Italians are NJ’s largest ethnic group, but Columbus wasn’t one (Opinion)
Many towns in New Jersey have canceled their Columbus Day events. Some have proclaimed it Indigenous Peoples' Day, stemming from the false notion that Columbus was responsible for the slaughter of Native Americans.
Columbus was indeed a brave, brilliant and driven man. Anyone who does a deep dive into his actual feats and accomplishments in North America will know the real truth. Part of the truth is that he was not Italian.
Italian Americans, who were persecuted and marginalized early on in their immigration to America, were seeking validation and recognition as a good people here in the United States. That’s what drove many to push for the recognition of Columbus as Italian and to recognize his contribution to this great country.
Yes, it is true that he was born in the city of Genoa, which is now part of what is known as Italy.
However, an examination of who he really was and what, if any, connection he had to Italy and Italian people tell a different story.
His parents were Sephardic Jews who left Spain and immigrated to the port city of Genoa.
Genoa at the time was a city-state for almost four centuries before Italy would even become a country. He did not speak the dialect of Genoa or Tuscany, which eventually became the Italian language. His family spoke Ladino, a hybrid form of Castilian Spanish, comparable to Yiddish, which was spoken by Spain's Sephardic Jewish community.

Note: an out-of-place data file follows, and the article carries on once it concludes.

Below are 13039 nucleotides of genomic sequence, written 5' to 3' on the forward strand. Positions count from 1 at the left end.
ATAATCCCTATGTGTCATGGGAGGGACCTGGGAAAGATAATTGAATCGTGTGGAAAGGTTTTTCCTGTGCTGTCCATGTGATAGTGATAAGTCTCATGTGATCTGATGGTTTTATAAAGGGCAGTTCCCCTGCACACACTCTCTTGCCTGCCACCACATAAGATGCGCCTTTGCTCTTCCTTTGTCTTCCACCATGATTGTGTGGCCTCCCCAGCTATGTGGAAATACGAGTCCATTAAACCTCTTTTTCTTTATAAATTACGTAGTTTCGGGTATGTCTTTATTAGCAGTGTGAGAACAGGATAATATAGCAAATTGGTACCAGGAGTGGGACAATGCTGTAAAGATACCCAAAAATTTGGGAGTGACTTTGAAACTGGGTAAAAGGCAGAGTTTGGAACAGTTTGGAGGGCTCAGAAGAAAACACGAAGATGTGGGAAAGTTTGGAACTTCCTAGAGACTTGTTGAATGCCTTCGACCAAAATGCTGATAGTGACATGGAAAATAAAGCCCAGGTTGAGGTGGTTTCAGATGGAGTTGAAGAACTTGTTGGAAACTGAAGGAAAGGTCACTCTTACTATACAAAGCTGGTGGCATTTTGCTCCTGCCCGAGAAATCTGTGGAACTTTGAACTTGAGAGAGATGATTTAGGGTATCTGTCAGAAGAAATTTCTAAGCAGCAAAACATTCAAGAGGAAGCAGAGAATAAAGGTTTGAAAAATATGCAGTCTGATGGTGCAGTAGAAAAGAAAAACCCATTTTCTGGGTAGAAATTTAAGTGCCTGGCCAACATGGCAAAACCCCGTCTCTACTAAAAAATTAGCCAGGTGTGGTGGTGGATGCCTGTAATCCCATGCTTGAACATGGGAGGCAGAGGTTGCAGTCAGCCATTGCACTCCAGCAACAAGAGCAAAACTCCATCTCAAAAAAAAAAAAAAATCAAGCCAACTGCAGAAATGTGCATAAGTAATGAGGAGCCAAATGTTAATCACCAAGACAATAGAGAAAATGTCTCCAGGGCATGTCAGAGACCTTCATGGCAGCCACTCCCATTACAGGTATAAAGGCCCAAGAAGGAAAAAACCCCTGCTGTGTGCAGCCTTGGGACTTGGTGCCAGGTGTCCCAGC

If you examine his writings and the symbols he used in his letters, especially to his son, the theory makes sense.
Not only has his reputation as a great explorer and contributor to the advancement of mankind been maligned but his religious and ethnic origins have been misrepresented as well. While his contributions should definitely be recognized, as well as those of many Italian Americans who made great contributions to this country, the two have nothing to do with each other.
Both sets of my grandparents came from southern Italy and I am very proud of their background and the sacrifices they made to come here, along with the contributions they made while living in this country. However, I don’t tie that pride in with the day honoring Christopher Columbus for his great accomplishments.
If you choose to do so, all well and good. But it helps to know the truth as awkward or as uncomfortable as that may be to some of my Paesanos.
The post above reflects the thoughts and observations of New Jersey 101.5 talk show host Dennis Malloy. Any opinions expressed are Dennis Malloy's own.